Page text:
Anonymous asked: will you repost that html giant thing where you said what kind of feminism you believe in?
Sure, but I don’t pretend to understand what something like feminism is when there are as many ways of subscribing to it as there are interested parties.
What I do understand is the incredible stability of systems when they are attacked on their own terms.
One system we all live in assumes that women can be treated as a bloc. It understands women as creatures who share a common, female essence that gives each woman her female traits. These are things like frailty, irresponsibility, vanity, and above all, the need for a type of security—emotional and material—that men are uniquely equipped to provide. The system says: ‘Act as though these presumptions were true, and I will reward all of you with an immensely stable set of relationships between men and women.’
Now, if you find these assumptions about women to be totally false and patronizing, the obvious question is: well, how do you change things? I can think of a couple of ways that people try to do this. However, most of the time they’re just engaging the system they despise on terms it can easily repel. Most of the time they’re just changing themselves and leaving the system untouched…
- You could protest these assumptions simply by ignoring them. In your behavior towards women, whatever your own gender, you could act as though the woman you’re talking to is in full command of herself. As though she surrenders her soul neither to behavior pre-programmed by her two X chromosomes nor to the system’s expectations of her. That is, you treat a woman like an individual. One who is entitled to act however she chooses, even if her behavior seems to be coincident with a stereotype.
- This is, I think, how a lot of men understand being a ‘male feminist’ (the term is exactly as stupid as ‘black scientist.’) The problem with this approach towards undermining the system is that any change it effects will be extremely slow. In reality, this is like trying to destroy the IRS by committing suicide as a tax protest. From the system’s point of view, you simply cease to be relevant. You might be square with yourself when you resist the system by treating every woman you meet as an individual, but your contribution to that system’s defeat and dismantlement is so minimal as to approach selfishness. Cf. the rising incidence of rape and sexual assault despite Ryan Gosling modeling the role of male feminist to the hilt. (The smugness of men who love to think they aren’t The Problem because they don’t see women only as quavering wombs perched on delicate, shaved legs is so gross as to become its own problem.)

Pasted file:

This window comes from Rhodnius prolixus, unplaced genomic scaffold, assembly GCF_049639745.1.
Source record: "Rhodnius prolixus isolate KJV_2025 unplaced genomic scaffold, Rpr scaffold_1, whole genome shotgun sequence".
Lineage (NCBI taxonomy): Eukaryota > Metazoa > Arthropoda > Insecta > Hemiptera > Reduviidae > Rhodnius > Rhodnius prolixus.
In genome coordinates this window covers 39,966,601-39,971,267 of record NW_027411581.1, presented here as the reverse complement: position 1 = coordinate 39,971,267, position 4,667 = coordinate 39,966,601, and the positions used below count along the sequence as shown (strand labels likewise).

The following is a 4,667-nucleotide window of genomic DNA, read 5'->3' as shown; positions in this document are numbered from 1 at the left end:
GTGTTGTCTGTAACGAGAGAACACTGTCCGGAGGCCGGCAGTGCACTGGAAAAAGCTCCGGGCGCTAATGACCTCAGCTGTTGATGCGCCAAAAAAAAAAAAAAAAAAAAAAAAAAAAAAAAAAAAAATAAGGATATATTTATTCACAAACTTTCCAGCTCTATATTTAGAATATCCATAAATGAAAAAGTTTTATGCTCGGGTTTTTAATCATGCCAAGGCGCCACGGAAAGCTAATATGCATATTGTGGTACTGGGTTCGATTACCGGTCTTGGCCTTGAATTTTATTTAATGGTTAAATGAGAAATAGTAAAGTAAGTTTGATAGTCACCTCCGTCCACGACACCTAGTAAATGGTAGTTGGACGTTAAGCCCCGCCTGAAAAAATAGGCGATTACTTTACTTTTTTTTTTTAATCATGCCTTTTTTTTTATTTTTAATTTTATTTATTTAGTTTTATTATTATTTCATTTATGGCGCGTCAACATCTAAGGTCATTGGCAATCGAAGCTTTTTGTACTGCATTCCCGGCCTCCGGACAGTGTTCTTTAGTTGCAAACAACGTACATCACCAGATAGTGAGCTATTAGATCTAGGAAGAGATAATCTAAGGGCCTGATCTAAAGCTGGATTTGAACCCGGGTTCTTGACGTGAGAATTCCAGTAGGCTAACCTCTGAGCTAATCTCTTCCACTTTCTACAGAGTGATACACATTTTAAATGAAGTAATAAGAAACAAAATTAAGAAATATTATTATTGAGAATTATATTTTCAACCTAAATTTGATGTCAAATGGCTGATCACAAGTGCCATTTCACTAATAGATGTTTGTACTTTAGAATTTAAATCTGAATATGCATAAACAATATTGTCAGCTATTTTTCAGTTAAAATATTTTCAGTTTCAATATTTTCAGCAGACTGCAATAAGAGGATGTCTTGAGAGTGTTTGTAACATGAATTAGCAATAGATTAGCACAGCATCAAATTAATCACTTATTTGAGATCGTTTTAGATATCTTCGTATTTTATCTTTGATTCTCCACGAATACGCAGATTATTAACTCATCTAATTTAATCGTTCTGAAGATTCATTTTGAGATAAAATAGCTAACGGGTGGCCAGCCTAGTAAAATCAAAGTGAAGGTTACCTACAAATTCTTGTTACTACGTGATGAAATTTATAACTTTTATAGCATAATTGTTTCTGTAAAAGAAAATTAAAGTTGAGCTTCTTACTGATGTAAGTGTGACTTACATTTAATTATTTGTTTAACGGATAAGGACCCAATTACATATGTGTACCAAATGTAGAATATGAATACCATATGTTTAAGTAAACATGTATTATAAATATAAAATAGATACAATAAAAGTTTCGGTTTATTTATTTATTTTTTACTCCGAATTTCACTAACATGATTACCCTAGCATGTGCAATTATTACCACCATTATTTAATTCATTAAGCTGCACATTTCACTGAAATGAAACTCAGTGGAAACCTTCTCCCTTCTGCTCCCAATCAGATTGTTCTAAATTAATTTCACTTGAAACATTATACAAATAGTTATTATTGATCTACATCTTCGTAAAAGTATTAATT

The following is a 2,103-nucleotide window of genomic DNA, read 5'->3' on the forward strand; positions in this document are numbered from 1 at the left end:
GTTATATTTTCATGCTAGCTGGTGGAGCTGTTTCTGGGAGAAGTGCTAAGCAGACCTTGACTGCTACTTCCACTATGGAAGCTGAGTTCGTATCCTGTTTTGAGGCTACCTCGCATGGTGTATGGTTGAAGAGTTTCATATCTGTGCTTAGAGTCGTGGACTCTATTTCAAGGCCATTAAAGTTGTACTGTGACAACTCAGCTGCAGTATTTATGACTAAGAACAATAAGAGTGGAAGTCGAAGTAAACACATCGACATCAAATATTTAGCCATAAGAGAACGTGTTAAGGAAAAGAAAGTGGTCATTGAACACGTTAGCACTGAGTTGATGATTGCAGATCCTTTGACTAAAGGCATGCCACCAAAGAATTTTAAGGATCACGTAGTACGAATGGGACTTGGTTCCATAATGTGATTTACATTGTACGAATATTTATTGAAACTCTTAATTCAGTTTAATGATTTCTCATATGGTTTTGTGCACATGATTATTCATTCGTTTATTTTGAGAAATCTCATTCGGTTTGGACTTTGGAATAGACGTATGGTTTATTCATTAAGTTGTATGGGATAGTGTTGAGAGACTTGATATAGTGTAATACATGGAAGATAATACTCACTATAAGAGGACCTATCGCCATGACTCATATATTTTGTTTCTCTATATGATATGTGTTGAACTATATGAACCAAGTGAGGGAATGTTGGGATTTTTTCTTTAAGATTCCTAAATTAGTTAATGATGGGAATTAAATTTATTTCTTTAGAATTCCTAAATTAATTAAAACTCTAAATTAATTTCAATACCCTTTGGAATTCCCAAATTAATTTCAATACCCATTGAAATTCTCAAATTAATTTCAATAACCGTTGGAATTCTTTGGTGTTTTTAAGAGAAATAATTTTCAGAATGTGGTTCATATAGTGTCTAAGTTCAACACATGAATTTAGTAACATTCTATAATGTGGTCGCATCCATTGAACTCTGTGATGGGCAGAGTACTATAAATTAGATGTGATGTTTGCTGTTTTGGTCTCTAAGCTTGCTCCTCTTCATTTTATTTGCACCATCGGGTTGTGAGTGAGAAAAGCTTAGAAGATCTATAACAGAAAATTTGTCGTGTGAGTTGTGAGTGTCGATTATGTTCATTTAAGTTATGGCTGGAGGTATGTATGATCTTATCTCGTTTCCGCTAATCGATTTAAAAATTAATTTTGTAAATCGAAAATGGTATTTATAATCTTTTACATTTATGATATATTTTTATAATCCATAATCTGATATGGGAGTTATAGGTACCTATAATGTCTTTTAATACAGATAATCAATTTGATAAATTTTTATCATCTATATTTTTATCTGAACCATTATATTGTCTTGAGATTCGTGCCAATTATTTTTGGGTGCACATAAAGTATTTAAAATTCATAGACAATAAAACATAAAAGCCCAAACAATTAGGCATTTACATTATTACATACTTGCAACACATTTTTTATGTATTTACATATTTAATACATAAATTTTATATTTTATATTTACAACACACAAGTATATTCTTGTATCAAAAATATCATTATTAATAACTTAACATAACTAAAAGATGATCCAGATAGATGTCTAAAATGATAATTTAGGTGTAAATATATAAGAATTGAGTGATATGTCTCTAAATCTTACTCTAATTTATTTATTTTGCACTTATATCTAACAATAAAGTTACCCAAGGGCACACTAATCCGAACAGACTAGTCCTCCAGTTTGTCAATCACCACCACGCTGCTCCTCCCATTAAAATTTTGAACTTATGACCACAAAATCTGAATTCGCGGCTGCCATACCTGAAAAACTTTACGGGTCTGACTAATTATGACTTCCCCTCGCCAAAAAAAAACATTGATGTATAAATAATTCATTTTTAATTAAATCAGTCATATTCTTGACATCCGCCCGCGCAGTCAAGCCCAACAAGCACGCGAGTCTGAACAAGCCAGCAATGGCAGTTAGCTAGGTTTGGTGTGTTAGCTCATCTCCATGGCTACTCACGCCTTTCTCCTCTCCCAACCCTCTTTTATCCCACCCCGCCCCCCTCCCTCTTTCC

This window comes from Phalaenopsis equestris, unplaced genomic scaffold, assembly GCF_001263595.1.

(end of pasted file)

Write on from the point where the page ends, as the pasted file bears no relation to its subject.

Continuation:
- You could protest these assumptions by pointing out their falseness, their hypocrisy and the injustice that they create.
- Outside Supreme Court briefs, this isn’t even worth the effort: Any system whose benefits arise from a lie so deeply entrenched as to seem like truth (“Women are vain.”) is probably not vulnerable to points of logic.
- You could protest these assumptions by violently attacking their source. You could do this in a physical (FEMEN, sometimes) or rhetorical (A. Dworkin) way.
- The only way you’re overcoming any bigtime system thru violence is to defeat it in an actual land war. To the beneficiaries of a system that treats women as inferior, it would be a dream come true for that system to be attacked with physical violence. The men who benefit from oppressive systems usually have a society’s levers of power at their disposal too. And these men know that any physical attack on a system of injustice which infects their society is instantly transmuted into an attack upon that society as a whole. Which lets them call in the cops, and then Nixon gets elected and it’s sic transit Sixties and game over all over again…